Posted on 8/9/2017, 6:44:21 PM by ckinv368
The world has watched, seemingly without recourse, as North Korea continues to rapidly develop intercontinental nuclear missile capabilities. After two recent tests, experts now believe North Korea could strike as far as Chicago or London. Those favoring diplomacy above all else—which has utterly failed over the past 25 years—must realize that North Korea is on the cusp of being able to threaten every US citizen on a whim.
Now, according to a report released by the Defense Intelligence Agency, North Korea has successfully produced a miniaturized nuclear warhead that will fit its ballistic missiles. While North Korea may not yet have mastered the engineering for re-entry, that science has been set for almost 70 years. Coupled with today’s high-tech polymers, it is likely North Korea will solve the re-entry puzzle in months, not years. With the US now estimating North Korea has up to 60 nuclear weapons in its arsenal, the North Korea threat is getting much bigger, much faster than anyone anticipated.
What should be done? Many will point to the aggressive new round of economic sanctions the UN Security Council passed this week. But North Korea has been under one form of sanction or another for decades, to little effect. Even if sanctions are complied with by China and Russia, the North Korean leadership thinks nothing of allowing hundreds of thousands of its people to die of starvation. If sanctions fail—as they likely will—few options remain for South Korea, Japan, and the United States other than military action in one form or another.
South Korea’s new president—Moon Jae-in—initially campaigned on easing tensions with the North. He halted deployment of the US-built THAAD missile defense system as a sign of good faith. He has now reversed course. And he is not alone. According to the South Korean Yonhap news agency, the leader of South Korea’s minority political party recently called for the deployment of US tactical nuclear weapons in the country. The New York Times reports that some surveys show a majority of South Koreans favor developing their own nuclear weapons as a defensive deterrent.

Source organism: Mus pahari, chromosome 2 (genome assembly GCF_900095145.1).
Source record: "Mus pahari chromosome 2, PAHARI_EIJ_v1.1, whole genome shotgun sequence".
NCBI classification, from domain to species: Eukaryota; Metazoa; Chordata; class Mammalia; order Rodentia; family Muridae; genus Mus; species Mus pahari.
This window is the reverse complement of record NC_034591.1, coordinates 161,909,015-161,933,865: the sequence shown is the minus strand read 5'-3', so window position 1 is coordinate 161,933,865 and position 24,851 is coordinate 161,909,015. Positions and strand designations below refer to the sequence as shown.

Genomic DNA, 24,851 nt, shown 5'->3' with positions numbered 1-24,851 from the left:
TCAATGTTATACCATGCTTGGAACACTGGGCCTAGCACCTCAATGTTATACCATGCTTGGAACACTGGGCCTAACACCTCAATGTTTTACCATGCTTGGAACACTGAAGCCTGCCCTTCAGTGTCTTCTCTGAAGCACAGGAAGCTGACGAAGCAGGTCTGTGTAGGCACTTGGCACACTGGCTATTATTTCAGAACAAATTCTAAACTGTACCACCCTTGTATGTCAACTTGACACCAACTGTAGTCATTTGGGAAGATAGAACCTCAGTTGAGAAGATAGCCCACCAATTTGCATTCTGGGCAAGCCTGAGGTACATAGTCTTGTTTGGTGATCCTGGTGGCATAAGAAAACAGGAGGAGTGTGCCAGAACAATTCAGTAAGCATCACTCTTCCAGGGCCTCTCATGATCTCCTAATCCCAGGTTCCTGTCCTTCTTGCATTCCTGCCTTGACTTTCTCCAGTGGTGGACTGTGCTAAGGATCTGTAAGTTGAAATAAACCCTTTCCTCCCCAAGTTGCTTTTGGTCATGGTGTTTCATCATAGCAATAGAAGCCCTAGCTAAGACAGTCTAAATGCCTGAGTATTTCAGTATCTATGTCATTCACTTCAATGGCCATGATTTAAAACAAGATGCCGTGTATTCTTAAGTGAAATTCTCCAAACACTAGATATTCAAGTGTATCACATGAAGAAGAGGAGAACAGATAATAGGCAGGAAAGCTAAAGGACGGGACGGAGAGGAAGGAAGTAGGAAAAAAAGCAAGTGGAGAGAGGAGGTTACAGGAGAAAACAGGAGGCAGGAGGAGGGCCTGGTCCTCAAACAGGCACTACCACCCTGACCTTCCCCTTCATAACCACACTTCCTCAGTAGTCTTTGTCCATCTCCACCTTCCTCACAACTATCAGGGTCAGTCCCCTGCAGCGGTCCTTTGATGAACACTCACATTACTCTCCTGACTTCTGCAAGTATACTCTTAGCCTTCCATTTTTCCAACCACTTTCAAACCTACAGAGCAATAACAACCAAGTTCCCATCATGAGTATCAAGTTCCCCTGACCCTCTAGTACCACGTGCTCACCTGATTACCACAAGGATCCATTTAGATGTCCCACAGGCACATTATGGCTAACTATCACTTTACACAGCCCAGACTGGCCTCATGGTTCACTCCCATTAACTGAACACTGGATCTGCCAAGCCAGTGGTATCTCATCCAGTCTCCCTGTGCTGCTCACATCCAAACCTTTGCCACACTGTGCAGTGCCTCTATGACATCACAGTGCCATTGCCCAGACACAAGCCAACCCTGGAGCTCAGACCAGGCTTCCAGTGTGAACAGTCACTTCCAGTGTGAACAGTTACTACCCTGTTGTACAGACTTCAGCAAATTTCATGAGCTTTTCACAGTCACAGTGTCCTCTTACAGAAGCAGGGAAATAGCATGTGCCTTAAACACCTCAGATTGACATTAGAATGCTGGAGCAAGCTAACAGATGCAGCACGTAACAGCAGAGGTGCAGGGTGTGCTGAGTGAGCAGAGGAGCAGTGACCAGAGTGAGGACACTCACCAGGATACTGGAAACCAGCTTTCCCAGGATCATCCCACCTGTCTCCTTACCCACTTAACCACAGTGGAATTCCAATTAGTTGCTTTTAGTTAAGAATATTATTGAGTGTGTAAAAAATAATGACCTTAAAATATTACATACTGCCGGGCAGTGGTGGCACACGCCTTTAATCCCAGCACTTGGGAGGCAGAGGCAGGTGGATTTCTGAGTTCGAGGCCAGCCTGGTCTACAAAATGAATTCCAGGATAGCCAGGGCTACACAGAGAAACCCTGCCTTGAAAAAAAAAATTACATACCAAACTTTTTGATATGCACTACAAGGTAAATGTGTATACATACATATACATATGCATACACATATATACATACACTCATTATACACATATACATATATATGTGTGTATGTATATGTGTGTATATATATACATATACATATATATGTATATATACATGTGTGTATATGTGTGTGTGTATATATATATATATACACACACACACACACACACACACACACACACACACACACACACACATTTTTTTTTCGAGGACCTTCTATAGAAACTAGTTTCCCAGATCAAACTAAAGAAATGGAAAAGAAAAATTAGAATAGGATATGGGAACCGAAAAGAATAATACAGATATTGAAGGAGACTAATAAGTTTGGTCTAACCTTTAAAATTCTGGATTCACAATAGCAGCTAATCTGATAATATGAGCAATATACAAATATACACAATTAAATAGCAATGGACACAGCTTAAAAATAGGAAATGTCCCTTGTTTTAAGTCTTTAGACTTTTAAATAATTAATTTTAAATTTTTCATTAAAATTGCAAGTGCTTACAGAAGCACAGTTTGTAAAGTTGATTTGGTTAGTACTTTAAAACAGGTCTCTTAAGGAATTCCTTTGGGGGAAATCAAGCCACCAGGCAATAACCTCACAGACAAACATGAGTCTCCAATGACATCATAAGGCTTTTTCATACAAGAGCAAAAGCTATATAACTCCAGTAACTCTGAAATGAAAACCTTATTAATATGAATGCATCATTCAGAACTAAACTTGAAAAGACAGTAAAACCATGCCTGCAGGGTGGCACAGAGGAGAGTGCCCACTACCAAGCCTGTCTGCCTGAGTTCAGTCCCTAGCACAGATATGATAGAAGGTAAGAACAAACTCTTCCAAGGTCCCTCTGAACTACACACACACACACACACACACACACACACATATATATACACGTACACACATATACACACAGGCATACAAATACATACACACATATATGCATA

Japan also appears ready to take aggressive military action. Its prime minister is seeking to change Japan’s pacifist constitution to allow pre-emptive offensive military strikes. And, according to Hideshi Takesada, a leading defense specialist in Japan, “if South Korea went nuclear, that debate would happen in Japan, too.”
The possibility of a regional nuclear arms race—with three allied nuclear powers in the region (including the United States)—may be enough to spur China to take action to deter North Korea. But, if history is any indication, China will still try to play both sides, with only limited effect.
This leaves the United States with few good options. The US doesn’t necessarily want either Japan or South Korea to possess nuclear arsenals. Of course, allowing North Korea to develop the ability to strike US cities at will—with the nuclear blackmail that would inevitably follow—is simply not acceptable. While the world rests in the hope that North Korea will come to the negotiating table, the US must prepare for an eventuality where that doesn’t occur, and military force will be needed.
Due to advanced weaponry, there is little to stop the US from successfully destroying North Korea’s nuclear weapons program—located both above and below ground. And, the US has the ability to kill North Korea’s leader almost at will—prior to a recent ballistic missile launch, US intelligence watched live for 70 minutes as Kim Jong Un smoked cigarettes and strolled around the missile. That was more than enough time for the US to destroy the missile and kill Kim.
The reason military options are fraught with peril is the expected North Korean response. The North has thousands of hidden artillery pieces and missile launchers capable of reaching Seoul, and over 1,000 ballistic missiles capable of reaching as far as Tokyo. It also has over 70 submarines and dozens of surface ships capable of inflicting damage in a defensive strike.
In conjunction with South Korea and Japan, the US must prepare a significant, and carefully choreographed, military contingency where civilians are quickly evacuated, while the artillery and rockets threatening Seoul are pre-emptively neutralized (perhaps through significant stealth bombing), North Korea’s nuclear weapons capability is destroyed, and, possibly, its leadership decapitated. This effort will require more than cruise missiles and stern statements, and will bear the hallmarks of a major military operation, with hundreds of bombs and missiles, dozens of aircraft and ships, and the full military might of the United States. Civilians will undoubtedly die on both sides, but the North Korean threat will be neutralized. No doubt, this is a last-ditch option. But, where the safety of the entire American people is at stake, we must be decisive in our actions.
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